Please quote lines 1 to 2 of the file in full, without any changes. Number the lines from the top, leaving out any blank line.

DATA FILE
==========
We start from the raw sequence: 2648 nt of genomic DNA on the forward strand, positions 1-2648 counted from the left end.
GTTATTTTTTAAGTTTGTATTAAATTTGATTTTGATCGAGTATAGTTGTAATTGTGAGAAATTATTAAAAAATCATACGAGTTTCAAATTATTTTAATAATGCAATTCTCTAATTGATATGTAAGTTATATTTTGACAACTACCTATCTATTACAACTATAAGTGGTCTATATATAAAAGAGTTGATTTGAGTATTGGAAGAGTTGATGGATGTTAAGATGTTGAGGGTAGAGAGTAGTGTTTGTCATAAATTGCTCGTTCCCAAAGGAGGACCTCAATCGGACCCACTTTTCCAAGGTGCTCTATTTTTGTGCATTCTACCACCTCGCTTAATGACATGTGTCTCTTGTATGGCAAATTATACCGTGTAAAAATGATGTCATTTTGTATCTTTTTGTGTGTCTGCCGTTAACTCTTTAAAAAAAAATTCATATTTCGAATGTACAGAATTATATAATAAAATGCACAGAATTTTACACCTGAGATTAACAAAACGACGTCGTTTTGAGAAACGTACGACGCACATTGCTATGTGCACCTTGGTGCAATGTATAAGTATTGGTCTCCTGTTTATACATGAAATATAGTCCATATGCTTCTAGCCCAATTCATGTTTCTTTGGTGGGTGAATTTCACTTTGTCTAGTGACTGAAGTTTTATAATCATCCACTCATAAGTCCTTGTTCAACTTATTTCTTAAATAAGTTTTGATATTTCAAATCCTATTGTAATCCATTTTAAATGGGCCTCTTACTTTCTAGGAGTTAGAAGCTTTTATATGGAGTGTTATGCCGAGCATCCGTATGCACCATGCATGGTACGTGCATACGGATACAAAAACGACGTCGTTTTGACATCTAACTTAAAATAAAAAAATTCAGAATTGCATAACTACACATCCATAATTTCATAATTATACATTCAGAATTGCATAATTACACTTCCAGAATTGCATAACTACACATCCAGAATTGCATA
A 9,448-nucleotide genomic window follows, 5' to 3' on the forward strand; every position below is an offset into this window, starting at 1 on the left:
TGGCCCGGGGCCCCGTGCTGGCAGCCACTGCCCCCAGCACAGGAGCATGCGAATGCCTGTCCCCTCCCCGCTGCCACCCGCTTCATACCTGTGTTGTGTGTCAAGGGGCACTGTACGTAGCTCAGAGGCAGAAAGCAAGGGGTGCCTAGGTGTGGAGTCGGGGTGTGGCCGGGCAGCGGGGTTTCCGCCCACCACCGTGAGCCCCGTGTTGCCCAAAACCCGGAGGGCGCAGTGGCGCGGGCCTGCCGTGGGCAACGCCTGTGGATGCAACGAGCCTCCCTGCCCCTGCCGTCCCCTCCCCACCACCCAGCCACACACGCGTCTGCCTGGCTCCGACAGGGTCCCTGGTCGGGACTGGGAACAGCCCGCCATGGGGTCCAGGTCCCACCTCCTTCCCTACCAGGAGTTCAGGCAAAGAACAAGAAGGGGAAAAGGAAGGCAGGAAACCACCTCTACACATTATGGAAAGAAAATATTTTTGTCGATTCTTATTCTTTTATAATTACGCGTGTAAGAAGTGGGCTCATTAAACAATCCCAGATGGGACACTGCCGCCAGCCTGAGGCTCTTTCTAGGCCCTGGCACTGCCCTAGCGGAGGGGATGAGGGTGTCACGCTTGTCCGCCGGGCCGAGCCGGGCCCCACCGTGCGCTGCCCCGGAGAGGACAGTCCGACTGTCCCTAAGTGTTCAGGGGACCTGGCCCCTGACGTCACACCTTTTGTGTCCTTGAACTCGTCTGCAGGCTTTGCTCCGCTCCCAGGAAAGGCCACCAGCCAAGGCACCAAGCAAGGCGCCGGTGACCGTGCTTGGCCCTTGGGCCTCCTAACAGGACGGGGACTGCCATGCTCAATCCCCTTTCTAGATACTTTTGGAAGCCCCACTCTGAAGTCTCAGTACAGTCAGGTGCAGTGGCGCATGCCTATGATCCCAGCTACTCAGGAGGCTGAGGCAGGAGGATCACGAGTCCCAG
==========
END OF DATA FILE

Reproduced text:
We start from the raw sequence: 2648 nt of genomic DNA on the forward strand, positions 1-2648 counted from the left end.
GTTATTTTTTAAGTTTGTATTAAATTTGATTTTGATCGAGTATAGTTGTAATTGTGAGAAATTATTAAAAAATCATACGAGTTTCAAATTATTTTAATAATGCAATTCTCTAATTGATATGTAAGTTATATTTTGACAACTACCTATCTATTACAACTATAAGTGGTCTATATATAAAAGAGTTGATTTGAGTATTGGAAGAGTTGATGGATGTTAAGATGTTGAGGGTAGAGAGTAGTGTTTGTCATAAATTGCTCGTTCCCAAAGGAGGACCTCAATCGGACCCACTTTTCCAAGGTGCTCTATTTTTGTGCATTCTACCACCTCGCTTAATGACATGTGTCTCTTGTATGGCAAATTATACCGTGTAAAAATGATGTCATTTTGTATCTTTTTGTGTGTCTGCCGTTAACTCTTTAAAAAAAAATTCATATTTCGAATGTACAGAATTATATAATAAAATGCACAGAATTTTACACCTGAGATTAACAAAACGACGTCGTTTTGAGAAACGTACGACGCACATTGCTATGTGCACCTTGGTGCAATGTATAAGTATTGGTCTCCTGTTTATACATGAAATATAGTCCATATGCTTCTAGCCCAATTCATGTTTCTTTGGTGGGTGAATTTCACTTTGTCTAGTGACTGAAGTTTTATAATCATCCACTCATAAGTCCTTGTTCAACTTATTTCTTAAATAAGTTTTGATATTTCAAATCCTATTGTAATCCATTTTAAATGGGCCTCTTACTTTCTAGGAGTTAGAAGCTTTTATATGGAGTGTTATGCCGAGCATCCGTATGCACCATGCATGGTACGTGCATACGGATACAAAAACGACGTCGTTTTGACATCTAACTTAAAATAAAAAAATTCAGAATTGCATAACTACACATCCATAATTTCATAATTATACATTCAGAATTGCATAATTACACTTCCAGAATTGCATAACTACACATCCAGAATTGCATA